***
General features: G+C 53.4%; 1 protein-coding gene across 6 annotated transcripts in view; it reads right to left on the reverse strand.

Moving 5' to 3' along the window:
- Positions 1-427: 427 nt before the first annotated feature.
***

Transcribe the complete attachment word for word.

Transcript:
General features: G+C 53.4%; 1 protein-coding gene across 6 annotated transcripts in view; it reads right to left on the reverse strand.

Moving 5' to 3' along the window:
- Positions 1-427: 427 nt before the first annotated feature.